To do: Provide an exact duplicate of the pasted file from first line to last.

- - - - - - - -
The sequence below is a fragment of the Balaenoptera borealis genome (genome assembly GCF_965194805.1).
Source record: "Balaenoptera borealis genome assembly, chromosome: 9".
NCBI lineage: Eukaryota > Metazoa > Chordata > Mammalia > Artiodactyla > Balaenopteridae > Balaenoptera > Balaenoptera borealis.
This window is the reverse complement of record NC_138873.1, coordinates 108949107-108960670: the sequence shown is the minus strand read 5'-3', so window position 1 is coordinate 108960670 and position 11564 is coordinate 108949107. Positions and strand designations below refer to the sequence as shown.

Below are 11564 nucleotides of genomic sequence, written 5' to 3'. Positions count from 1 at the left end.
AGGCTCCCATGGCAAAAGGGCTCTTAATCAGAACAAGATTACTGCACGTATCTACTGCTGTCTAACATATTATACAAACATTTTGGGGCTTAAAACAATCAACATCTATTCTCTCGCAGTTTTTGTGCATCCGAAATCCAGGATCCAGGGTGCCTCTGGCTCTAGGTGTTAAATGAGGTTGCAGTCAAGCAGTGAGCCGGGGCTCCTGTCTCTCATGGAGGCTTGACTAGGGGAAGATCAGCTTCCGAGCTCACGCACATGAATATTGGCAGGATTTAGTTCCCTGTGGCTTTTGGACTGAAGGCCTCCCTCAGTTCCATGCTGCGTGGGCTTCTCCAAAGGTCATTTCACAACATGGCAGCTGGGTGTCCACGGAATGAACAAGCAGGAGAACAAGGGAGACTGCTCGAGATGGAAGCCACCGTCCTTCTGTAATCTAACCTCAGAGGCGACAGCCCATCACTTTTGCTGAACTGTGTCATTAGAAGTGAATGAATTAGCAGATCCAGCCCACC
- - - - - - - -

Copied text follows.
The sequence below is a fragment of the Balaenoptera borealis genome (genome assembly GCF_965194805.1).
Source record: "Balaenoptera borealis genome assembly, chromosome: 9".
NCBI lineage: Eukaryota > Metazoa > Chordata > Mammalia > Artiodactyla > Balaenopteridae > Balaenoptera > Balaenoptera borealis.
This window is the reverse complement of record NC_138873.1, coordinates 108949107-108960670: the sequence shown is the minus strand read 5'-3', so window position 1 is coordinate 108960670 and position 11564 is coordinate 108949107. Positions and strand designations below refer to the sequence as shown.

Below are 11564 nucleotides of genomic sequence, written 5' to 3'. Positions count from 1 at the left end.
AGGCTCCCATGGCAAAAGGGCTCTTAATCAGAACAAGATTACTGCACGTATCTACTGCTGTCTAACATATTATACAAACATTTTGGGGCTTAAAACAATCAACATCTATTCTCTCGCAGTTTTTGTGCATCCGAAATCCAGGATCCAGGGTGCCTCTGGCTCTAGGTGTTAAATGAGGTTGCAGTCAAGCAGTGAGCCGGGGCTCCTGTCTCTCATGGAGGCTTGACTAGGGGAAGATCAGCTTCCGAGCTCACGCACATGAATATTGGCAGGATTTAGTTCCCTGTGGCTTTTGGACTGAAGGCCTCCCTCAGTTCCATGCTGCGTGGGCTTCTCCAAAGGTCATTTCACAACATGGCAGCTGGGTGTCCACGGAATGAACAAGCAGGAGAACAAGGGAGACTGCTCGAGATGGAAGCCACCGTCCTTCTGTAATCTAACCTCAGAGGCGACAGCCCATCACTTTTGCTGAACTGTGTCATTAGAAGTGAATGAATTAGCAGATCCAGCCCACC